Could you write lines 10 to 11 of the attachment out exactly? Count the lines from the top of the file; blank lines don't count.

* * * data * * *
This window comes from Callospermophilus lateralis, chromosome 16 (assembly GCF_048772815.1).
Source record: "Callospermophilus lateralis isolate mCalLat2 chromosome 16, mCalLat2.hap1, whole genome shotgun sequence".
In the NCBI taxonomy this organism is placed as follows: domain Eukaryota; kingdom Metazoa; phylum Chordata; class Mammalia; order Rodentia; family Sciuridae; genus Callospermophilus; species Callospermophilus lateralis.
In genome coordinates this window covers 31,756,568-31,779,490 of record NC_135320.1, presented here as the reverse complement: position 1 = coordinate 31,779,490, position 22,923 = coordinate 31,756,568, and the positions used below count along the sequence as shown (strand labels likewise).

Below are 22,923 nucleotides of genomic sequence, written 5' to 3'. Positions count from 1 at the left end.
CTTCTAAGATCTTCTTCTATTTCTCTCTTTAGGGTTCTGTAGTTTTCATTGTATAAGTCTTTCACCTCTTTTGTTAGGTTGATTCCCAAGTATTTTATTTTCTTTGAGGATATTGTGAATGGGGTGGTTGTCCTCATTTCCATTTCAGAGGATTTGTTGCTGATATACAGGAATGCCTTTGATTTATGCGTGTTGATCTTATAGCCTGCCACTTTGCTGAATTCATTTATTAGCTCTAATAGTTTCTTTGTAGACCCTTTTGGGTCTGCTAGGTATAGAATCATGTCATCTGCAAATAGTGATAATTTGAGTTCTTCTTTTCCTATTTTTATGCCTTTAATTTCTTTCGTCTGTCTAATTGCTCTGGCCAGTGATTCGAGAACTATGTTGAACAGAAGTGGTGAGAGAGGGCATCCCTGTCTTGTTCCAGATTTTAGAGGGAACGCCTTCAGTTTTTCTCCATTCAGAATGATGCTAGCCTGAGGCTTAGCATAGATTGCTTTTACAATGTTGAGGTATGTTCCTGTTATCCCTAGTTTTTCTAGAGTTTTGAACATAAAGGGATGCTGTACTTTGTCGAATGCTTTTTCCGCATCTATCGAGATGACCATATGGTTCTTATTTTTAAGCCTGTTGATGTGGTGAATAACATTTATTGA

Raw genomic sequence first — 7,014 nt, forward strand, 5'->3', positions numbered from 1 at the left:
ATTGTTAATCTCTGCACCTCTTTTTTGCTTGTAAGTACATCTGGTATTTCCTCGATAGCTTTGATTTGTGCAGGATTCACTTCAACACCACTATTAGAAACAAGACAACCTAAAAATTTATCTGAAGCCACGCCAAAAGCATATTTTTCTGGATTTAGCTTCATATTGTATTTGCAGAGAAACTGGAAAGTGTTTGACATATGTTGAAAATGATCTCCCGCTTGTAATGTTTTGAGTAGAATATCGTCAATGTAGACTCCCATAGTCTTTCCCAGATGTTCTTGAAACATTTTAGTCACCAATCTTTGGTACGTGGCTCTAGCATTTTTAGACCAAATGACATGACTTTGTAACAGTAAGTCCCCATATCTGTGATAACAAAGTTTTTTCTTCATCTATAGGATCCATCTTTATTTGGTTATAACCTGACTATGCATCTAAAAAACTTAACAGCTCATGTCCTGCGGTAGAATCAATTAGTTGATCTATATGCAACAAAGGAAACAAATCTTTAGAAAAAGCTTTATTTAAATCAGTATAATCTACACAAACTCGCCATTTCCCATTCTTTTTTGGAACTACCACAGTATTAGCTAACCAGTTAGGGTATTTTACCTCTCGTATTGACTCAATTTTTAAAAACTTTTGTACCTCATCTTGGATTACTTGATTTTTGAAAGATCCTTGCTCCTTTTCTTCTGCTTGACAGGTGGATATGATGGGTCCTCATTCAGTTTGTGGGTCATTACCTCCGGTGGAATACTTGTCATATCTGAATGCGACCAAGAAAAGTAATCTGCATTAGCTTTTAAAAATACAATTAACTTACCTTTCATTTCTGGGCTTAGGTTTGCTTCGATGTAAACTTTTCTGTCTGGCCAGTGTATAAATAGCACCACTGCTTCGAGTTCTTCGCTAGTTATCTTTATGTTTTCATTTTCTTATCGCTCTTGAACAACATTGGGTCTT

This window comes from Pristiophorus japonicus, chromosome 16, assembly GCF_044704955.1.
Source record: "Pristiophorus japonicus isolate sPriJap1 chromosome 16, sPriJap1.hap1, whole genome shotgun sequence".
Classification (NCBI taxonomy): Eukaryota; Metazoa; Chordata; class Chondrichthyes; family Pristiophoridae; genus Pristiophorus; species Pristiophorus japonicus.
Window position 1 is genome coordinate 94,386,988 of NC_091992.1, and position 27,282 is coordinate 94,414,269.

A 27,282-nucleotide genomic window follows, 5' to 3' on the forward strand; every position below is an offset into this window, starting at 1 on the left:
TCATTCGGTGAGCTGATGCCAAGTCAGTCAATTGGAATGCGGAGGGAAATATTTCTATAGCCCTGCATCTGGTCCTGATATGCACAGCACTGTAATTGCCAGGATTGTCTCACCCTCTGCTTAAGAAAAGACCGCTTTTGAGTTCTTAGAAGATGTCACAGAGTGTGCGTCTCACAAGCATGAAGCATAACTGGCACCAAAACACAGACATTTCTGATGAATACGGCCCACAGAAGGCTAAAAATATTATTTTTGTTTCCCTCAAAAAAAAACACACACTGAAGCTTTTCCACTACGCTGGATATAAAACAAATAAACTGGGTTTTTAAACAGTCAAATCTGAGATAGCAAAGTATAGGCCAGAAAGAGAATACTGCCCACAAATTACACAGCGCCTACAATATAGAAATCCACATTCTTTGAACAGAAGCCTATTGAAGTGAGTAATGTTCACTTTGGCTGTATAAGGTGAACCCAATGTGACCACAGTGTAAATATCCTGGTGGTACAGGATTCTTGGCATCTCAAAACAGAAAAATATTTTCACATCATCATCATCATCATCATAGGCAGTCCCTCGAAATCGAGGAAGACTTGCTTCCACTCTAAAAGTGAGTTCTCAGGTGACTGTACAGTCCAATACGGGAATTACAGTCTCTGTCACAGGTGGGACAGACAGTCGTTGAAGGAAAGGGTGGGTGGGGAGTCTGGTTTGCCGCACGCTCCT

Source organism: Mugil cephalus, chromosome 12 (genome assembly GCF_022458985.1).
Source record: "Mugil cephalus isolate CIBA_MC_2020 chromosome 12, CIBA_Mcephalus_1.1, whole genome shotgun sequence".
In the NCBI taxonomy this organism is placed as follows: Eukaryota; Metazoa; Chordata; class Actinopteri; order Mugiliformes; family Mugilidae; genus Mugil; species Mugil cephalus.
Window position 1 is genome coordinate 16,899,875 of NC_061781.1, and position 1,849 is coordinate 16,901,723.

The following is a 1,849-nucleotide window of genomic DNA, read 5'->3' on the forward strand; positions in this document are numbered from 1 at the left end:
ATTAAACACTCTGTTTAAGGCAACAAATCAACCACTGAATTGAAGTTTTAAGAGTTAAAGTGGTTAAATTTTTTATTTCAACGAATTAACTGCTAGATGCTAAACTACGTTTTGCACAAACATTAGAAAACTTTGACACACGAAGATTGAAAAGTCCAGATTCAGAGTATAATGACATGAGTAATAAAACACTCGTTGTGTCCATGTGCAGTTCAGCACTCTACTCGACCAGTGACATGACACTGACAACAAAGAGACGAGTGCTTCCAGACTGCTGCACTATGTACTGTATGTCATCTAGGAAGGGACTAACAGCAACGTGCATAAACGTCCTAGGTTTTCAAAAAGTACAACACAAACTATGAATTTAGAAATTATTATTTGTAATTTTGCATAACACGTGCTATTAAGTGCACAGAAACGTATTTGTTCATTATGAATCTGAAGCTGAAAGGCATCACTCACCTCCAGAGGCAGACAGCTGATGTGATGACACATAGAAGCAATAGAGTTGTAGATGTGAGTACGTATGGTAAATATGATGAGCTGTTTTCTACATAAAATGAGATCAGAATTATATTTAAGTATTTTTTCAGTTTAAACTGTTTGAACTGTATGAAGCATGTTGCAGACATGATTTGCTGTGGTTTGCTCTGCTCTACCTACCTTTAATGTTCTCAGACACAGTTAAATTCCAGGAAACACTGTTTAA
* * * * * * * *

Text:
Source record: "Pristiophorus japonicus isolate sPriJap1 chromosome 16, sPriJap1.hap1, whole genome shotgun sequence".
Classification (NCBI taxonomy): Eukaryota; Metazoa; Chordata; class Chondrichthyes; family Pristiophoridae; genus Pristiophorus; species Pristiophorus japonicus.